5 Foundational Writers in Environmentalism
We tend to look at the world’s problems with sustainable development and environmental troubles as the burning issues of our time. The environmentalist movement has been gaining momentum for the last couple of decades, and at this point, most of us should acknowledge that the world has a problem and that we need to fix it. For those purposes, here’s a short list of influential authors who will help inspire the environmentalist in you.
Henry David Thoreau (1817-1862)
Henry David Thoreau is an author who needs no introduction. With interests in society, history, biology, and politics, Thoreau would be the perfect person to discuss the challenges of today’s environmental issues. In his own time, he was a visionary whose work proved to be influential well beyond the borders of his country. The book that puts him on this list is, of course, Walden.
John Muir (1838-1914)
The Scottish-American naturalist and writer John Muir is an important early figure in the US conservationist movement. One of Muir’s most significant credits is his role in making Yosemite Valley a protected national park. As a writer, Muir produced fourteen books. His most famous book is My First Summer in the Sierra, full of contagious joy and admiration for nature and the landscape of the Sierra Nevada Mountains.
Rachel Carson (1907-1964)
Rachel Carson, a marine biologist and conservationist, was the author of Silent Spring, the book that helped ban DDT and started the movement that helped create the Environmental Protection Agency. This alone makes her one of the most significant environmental authors of the twentieth century.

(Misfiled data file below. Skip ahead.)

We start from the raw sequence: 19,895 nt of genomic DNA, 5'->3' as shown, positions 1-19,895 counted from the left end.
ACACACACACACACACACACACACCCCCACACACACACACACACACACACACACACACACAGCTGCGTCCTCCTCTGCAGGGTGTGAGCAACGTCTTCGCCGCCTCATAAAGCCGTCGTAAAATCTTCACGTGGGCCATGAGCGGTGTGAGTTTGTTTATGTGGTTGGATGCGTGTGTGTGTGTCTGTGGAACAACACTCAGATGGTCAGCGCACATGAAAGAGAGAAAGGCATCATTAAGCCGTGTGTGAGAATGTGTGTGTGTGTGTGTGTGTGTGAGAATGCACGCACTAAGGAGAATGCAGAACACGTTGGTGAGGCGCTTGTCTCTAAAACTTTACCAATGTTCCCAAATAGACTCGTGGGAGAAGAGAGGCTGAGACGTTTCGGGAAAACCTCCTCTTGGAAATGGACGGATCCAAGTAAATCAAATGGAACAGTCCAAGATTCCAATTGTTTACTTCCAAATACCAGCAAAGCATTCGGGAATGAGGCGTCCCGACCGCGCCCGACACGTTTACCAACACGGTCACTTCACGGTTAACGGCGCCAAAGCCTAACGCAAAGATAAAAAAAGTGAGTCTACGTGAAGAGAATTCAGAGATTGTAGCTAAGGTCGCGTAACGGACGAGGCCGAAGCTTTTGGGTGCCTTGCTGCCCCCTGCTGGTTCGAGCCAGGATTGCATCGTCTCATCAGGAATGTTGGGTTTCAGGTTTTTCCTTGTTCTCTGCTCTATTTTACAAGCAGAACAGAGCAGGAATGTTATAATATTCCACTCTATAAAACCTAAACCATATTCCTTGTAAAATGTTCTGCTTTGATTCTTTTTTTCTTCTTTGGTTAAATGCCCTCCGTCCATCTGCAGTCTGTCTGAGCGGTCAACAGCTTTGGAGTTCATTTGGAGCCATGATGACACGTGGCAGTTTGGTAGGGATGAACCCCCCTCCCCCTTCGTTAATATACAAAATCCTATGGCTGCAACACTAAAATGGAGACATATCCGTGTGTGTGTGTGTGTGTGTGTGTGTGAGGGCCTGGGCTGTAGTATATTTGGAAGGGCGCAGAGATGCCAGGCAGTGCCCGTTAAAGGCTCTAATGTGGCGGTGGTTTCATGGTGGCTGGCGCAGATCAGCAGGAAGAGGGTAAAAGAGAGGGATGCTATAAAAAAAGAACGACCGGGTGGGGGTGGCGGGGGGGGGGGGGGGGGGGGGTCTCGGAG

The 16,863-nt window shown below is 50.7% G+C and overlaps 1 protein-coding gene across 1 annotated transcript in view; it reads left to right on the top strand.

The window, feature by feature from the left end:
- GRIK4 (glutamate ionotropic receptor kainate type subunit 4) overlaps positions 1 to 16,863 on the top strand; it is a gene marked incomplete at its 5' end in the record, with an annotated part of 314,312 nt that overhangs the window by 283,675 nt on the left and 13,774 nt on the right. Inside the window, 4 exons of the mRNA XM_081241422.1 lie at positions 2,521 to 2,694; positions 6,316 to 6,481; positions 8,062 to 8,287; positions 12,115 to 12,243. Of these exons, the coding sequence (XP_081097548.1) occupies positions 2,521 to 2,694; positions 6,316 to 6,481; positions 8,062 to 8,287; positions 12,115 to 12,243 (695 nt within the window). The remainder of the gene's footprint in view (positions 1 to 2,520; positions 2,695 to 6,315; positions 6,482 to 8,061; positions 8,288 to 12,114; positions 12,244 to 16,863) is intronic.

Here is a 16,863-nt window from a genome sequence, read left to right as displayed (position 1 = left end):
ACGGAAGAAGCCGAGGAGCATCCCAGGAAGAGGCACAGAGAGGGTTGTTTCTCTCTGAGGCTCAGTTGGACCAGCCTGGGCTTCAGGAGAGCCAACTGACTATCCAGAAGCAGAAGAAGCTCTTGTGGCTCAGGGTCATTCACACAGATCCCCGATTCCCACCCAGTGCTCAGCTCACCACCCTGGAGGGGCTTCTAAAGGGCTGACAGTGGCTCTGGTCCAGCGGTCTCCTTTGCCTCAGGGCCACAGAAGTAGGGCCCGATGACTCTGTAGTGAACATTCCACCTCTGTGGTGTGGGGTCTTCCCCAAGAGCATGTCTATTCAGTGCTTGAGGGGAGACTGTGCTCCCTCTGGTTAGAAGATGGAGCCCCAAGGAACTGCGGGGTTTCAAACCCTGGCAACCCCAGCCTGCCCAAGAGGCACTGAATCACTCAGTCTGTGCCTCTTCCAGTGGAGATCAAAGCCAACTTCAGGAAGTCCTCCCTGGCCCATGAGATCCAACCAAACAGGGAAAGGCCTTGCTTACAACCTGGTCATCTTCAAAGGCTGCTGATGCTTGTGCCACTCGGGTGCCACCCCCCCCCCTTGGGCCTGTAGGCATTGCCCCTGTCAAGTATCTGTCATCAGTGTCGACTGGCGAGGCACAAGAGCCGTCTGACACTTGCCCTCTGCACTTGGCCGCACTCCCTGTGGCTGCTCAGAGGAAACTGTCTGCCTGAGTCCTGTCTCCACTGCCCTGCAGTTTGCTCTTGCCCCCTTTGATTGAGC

Wangari Maathai (1940-2011)
Wangari Maathai was not primarily a writer; she was a Nigerian environmental and political activist and a recipient of the Nobel Peace Prize. In 1977, she started the Green Belt Movement, which aimed to empower women in Kenya through taking practical environmental action like planting trees and fighting against deforestation. A champion of sustainable development, democracy, and gender equality, Maathai managed to produce a sizeable body of written work, with The Green Belt Movement: Sharing the Approach and the Experience being the most famous part of it.
Michael Braungart (1958- )
Even though he’s not a prolific writer, the German chemist Michael Braungart’s work in sustainability will undoubtedly earn his small body of work a place next to other environmental classics in the future. Braungart’s primary concern is the transition from the cradle-to-grave model of industry to a cradle-to-cradle one. He co-authored his most famous written work, Cradle to Cradle: Remaking the Way We Make Things, with the US architect William McDonough.